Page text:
HomeRecord Highs for US Equities – A Breakdown of Corporate Ownership

Record Highs for US Equities – A Breakdown of Corporate Ownership

US equities continue their bullish run as main indices posted new highs last week, but who owns the $70 trillion corporate equity market?

The coronavirus pandemic brought a lot of uncertainty. The stock market declined into bearish territory only to bounce back even faster.

Investors, it turns out, are not afraid of pouring their savings into the equity market. In fact, they borrowed the funds and then invested the proceeds. As such, the US equity market, the largest in the world, has reached $70 trillion as of the first quarter of 2021.

But who owns this market?

Who Owns the US Equity Market?

US households are the largest shareholders of equities. 38% of households are invested in the market, albeit their share has declined over the past decade.

By comparison, foreign investors’ interest has increased consistently since the end of the 90s. Nowadays, foreign investors own 16% of all US equities, and their share is growing. Pension and government retirement funds make up another 10%, while the rest belongs to business holdings, hedge funds and other investors.

Perhaps the most interesting segment besides the 38% household ownership is that of mutual funds, both active and passive. But who owns them?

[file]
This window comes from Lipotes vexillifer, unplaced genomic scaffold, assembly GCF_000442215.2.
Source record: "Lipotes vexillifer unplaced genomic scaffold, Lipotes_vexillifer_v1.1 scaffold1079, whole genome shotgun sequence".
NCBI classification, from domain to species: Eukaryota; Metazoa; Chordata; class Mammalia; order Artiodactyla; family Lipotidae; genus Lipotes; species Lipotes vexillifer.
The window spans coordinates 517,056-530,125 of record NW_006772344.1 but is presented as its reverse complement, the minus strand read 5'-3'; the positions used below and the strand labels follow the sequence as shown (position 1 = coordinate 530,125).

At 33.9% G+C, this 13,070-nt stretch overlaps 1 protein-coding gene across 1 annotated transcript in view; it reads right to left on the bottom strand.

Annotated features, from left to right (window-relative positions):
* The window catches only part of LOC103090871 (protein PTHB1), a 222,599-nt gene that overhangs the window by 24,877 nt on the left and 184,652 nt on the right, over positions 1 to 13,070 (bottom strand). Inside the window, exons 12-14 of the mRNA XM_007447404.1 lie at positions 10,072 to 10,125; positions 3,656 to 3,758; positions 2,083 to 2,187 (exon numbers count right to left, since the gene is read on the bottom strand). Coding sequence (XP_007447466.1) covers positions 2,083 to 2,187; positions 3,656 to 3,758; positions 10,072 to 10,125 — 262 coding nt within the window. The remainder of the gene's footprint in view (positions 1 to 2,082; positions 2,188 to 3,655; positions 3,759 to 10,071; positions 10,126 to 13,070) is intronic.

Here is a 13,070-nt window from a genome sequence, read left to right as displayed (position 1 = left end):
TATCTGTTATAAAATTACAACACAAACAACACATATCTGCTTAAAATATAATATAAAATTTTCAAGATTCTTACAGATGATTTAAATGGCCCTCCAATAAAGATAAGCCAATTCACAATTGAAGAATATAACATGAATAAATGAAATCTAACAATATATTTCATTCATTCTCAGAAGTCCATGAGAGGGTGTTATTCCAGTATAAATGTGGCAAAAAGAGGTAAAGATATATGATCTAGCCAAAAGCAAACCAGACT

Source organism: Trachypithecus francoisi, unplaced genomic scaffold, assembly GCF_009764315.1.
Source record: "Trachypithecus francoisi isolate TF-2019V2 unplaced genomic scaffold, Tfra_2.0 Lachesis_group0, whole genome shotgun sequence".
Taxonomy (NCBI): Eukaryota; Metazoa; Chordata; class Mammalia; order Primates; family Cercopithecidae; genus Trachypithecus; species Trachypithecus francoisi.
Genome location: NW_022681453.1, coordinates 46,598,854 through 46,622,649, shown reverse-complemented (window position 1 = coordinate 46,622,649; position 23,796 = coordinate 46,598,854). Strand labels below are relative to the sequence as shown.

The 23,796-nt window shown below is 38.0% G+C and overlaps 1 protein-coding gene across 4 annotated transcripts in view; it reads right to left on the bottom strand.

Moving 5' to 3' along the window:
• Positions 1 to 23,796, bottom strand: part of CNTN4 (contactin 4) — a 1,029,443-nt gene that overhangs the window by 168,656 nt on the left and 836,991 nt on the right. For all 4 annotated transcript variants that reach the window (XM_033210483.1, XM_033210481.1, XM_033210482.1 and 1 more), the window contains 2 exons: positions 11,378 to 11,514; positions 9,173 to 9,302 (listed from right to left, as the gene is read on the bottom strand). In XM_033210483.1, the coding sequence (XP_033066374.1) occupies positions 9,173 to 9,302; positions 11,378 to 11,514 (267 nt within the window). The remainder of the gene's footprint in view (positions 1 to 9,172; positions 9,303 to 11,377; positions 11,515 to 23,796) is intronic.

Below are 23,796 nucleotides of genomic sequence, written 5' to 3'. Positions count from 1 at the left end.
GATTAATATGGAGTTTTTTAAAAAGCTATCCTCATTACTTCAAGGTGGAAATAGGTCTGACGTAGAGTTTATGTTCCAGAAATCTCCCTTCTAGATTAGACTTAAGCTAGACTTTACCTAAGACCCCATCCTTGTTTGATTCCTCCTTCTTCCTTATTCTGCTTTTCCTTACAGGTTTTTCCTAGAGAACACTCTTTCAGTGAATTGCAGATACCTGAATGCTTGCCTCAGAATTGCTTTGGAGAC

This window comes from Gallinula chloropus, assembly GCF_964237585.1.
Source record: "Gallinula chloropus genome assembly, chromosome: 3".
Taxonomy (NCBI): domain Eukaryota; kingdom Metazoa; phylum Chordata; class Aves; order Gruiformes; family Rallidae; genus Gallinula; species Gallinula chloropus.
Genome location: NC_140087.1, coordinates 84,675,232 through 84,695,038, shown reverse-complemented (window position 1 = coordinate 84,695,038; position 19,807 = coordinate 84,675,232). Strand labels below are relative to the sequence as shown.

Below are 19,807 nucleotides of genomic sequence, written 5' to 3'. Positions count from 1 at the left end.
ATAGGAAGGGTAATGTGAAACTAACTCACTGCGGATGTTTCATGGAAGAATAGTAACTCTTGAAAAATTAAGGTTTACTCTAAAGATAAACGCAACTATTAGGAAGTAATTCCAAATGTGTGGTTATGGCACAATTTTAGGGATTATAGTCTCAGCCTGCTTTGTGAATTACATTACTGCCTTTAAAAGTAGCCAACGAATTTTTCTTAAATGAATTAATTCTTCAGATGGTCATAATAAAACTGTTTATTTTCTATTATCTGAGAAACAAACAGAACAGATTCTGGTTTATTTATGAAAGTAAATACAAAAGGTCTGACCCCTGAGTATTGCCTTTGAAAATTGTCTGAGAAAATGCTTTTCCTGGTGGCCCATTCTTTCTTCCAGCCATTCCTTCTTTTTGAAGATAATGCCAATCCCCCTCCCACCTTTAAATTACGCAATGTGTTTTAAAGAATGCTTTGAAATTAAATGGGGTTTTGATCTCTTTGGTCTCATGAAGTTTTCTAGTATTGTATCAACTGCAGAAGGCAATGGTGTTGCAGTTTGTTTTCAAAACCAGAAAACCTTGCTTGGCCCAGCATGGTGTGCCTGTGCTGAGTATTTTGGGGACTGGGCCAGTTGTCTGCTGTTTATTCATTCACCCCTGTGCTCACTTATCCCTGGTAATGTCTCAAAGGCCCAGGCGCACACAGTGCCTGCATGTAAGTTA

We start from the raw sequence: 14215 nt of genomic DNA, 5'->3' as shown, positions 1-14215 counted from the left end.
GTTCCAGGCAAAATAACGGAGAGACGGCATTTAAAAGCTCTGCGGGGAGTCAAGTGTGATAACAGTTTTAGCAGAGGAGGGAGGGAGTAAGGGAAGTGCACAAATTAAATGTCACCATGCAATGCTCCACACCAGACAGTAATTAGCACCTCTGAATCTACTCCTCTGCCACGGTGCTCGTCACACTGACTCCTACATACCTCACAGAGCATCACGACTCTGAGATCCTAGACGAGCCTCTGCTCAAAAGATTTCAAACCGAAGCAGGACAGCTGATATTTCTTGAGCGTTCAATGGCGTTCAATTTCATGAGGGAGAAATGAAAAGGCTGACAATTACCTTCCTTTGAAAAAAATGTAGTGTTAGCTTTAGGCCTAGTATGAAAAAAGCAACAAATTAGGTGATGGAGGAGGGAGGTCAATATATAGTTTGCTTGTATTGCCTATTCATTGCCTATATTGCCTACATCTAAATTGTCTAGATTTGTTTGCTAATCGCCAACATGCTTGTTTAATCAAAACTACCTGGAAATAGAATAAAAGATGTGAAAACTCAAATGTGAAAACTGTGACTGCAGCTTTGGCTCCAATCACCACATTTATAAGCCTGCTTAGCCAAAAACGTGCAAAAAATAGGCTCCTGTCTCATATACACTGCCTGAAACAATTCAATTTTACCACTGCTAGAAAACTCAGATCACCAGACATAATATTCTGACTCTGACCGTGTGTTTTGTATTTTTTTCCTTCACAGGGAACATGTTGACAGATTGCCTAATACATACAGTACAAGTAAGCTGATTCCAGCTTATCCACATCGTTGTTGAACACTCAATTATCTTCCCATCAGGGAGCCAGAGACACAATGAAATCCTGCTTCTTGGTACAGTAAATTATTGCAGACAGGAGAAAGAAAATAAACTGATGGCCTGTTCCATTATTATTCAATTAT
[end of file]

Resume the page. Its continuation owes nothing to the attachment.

A study by the Investment Company Institute revealed that 45.7% of all US households owned mutual funds. More precisely, close to 60 million households were invested in active or passive mutual funds.

A profile of the typical, mutual-fund owning head of household shows that they had $126,700 invested in four mutual funds. Moreover, the investor shares the investment decision-making with their spouse or partner and owns a traditional or Roth IRA.

In other words, the household’s ownership of US equities is far larger than the 38% stated in the first chart. Combined with mutual fund investments, US households hold more than half  of the $70 trillion equity market.

This means that any systemic risk to the financial markets poses a threat to the overall US economy. This gives a better indication of the difficult task facing the Fed when it comes to tapering.

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